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Comment: its a gift (Score 1) 610

when the ipod came out, apple paid the artists to provide about 300 free songs for users for free - it was a gift - it was like them paying to give us a free mix tape. i found some good tunes on there, and deleted the rest. thx apple.

again, instead of paying for this music, apple is paying (or in cahoots depending on yr pov) for a gift of music that they believe to be good. if you like u2 - its a gift. if you dont, it is easy to delete - you wont even see it unless you go digging for it.

thanks apple.
2cents from toronto

Comment: OIDS (Score 1) 382

by johnrpenner (#47778373) Attached to: Ask Slashdot: What Are the Best Games To Have In Your Collection?

OIDS — for the Atari ST, and the Mac OSX (powerPC) — combines the best elements of Defender, Lunar Lander, Asteroids, Gravitar and Thrust, with its inertia based movement, and level editor. one of the best early games. :-D

Mac OSX version by David Hewit:

Atari ST ROM by David Hewit:

Comment: no they dont (Score 1) 544

a device with a slideout keyboard is inherently more prone to breaking than a one piece phone.

i've never had a problem using a touch screen for typing short messages, and if you really do want to write an essay, a lil phone keyboard is still inferior to a real full-size keyboard (which can be paired to any bluetooth equipped phone anyway) — you shouldnt be using your phone to be typing manuscripts anyway — the lil tiny keys — real or not — or still inadequate.

touch screen keyboards work really well in my experience; and they dont suffer the inherent mechanical breakability of a slide-out phone.

2cents from toronto

Comment: reading writing arithmetic & CHESS (Score 2, Interesting) 125

by johnrpenner (#46975493) Attached to: Reading, Writing, Arithmetic, and Lately, Coding

what would really help prepare children better than writing code is playing chess — it will help them learn how to think logically and consistently — if they learn it in chess first — learning all the various changing semantics of languages that may come and go will be trivial — if they got a good grounding in thinking properly through chess. a couple years of chess for grades 5-10 should be mandatory in every school curriculum.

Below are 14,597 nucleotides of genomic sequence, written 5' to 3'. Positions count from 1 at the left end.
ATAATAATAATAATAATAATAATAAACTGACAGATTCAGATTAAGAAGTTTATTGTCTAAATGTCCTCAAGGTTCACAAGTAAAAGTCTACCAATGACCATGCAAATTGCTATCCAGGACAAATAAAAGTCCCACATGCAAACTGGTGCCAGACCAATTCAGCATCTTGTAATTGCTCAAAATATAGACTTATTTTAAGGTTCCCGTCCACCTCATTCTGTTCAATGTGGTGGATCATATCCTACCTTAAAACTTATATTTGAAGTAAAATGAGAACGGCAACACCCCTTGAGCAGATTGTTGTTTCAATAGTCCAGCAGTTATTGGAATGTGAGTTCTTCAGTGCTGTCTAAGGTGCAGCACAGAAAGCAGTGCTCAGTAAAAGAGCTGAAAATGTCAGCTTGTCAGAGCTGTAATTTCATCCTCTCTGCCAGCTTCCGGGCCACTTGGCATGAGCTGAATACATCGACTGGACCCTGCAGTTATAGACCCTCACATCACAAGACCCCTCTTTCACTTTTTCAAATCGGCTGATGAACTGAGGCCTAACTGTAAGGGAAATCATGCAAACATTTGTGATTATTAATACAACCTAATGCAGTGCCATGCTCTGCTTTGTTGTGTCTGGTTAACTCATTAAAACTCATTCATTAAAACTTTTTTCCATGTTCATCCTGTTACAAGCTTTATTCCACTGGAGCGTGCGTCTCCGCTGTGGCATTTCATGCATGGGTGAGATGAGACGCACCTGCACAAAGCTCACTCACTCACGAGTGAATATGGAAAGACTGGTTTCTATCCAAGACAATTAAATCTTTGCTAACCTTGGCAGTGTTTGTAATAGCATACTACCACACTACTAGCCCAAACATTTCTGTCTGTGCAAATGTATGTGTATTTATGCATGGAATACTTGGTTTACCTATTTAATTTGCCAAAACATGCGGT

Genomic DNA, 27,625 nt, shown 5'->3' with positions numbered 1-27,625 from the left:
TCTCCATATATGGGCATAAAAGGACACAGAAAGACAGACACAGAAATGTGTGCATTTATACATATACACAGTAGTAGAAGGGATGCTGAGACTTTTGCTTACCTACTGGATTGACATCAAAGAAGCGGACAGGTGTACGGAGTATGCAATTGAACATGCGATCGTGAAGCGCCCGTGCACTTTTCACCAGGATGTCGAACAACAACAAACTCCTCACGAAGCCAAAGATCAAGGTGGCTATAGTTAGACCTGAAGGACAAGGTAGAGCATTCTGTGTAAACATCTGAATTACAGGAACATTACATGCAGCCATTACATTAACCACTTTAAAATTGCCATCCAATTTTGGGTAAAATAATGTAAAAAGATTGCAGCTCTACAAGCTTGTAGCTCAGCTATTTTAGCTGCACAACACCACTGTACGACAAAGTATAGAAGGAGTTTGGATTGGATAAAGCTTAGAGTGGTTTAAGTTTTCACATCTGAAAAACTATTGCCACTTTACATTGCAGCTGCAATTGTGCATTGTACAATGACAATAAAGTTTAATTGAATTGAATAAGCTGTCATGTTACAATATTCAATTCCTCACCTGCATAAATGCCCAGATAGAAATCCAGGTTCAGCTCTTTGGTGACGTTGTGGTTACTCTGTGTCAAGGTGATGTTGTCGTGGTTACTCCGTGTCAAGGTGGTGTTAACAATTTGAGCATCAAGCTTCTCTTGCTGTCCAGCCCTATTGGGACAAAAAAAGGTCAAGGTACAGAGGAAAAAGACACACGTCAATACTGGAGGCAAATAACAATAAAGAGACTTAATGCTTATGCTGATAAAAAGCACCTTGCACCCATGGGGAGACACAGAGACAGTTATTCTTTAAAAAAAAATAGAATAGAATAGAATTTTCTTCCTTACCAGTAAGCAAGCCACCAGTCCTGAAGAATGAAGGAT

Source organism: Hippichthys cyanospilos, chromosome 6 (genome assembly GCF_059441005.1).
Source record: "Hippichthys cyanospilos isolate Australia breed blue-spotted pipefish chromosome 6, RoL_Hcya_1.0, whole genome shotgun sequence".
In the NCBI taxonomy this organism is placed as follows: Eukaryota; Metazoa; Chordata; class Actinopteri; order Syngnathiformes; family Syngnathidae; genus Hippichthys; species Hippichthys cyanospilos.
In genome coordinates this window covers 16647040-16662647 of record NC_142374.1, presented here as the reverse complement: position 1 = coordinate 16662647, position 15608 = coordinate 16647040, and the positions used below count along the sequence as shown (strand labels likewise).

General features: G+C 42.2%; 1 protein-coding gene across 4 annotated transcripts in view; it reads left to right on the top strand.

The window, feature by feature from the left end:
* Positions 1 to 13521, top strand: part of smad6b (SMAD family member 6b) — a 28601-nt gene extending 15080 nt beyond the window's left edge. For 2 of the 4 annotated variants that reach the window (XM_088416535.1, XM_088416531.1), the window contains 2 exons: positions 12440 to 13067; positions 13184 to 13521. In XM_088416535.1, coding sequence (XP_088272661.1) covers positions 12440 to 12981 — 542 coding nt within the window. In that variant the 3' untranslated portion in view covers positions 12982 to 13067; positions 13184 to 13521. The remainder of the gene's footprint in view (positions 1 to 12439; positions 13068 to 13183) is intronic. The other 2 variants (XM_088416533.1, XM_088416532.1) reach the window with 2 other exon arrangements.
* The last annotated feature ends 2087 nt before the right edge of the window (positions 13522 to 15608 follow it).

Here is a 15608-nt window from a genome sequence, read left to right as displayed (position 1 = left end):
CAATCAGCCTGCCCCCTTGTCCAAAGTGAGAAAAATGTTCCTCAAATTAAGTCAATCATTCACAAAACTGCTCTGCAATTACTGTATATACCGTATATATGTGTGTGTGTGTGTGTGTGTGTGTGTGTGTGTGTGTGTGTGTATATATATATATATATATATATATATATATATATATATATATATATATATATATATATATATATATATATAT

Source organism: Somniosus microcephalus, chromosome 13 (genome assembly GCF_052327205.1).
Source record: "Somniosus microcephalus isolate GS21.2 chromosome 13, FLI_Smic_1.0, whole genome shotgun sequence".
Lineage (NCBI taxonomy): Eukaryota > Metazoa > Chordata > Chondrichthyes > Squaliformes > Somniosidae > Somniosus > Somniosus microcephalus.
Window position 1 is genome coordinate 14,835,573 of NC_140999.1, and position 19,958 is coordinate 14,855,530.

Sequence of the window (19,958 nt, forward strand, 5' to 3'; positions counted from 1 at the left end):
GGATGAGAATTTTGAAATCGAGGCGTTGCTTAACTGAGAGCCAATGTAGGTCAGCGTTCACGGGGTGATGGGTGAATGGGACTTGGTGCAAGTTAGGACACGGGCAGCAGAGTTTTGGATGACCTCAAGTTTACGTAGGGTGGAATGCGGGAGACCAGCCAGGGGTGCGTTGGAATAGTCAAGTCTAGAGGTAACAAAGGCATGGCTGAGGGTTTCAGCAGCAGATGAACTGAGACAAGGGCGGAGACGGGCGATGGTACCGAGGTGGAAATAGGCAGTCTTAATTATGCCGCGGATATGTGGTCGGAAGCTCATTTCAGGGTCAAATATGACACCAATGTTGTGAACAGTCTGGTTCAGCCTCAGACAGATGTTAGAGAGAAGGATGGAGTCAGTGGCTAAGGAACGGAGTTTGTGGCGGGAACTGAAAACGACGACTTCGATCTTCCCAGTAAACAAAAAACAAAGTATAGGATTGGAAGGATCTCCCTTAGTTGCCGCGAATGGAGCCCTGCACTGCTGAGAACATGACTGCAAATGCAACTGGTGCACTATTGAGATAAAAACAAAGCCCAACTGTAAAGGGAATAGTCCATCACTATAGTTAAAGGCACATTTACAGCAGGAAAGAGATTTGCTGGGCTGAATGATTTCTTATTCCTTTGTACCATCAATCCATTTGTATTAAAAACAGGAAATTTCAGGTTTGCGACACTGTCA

chess is even more important than learning to how to code — because to get anywhere with code, you have to immerse yourself in a language, an API, an IDE, and a way of thinking that is large, legacy, and arcane. by contrast, chess gets it down to the critical skills in a pretty efficient way.

teach chess, then code later will be a piece of cake — because chess teaches the essential skills of grasping clear thoughts/moves in a facile way with the mind — and this mind muscle can be brought to higher level of logical consistency and clarity of thought with chess. something that is simple, yet lends itself to the greatest sophistication.

another reason to teach chess is science standards — lack of critical thinking in regards to science is a reflection of a nation that has lost its ability to think clearly upon basic subjects. chess is the remedy for a lack of clear and lucid thinking on many subjects.

one must work the mind, or it becomes weak, and unable to judge things very well — and then tends to be easily manipulated by political and emotional cues.


Utility is when you have one telephone, luxury is when you have two, opulence is when you have three -- and paradise is when you have none. -- Doug Larson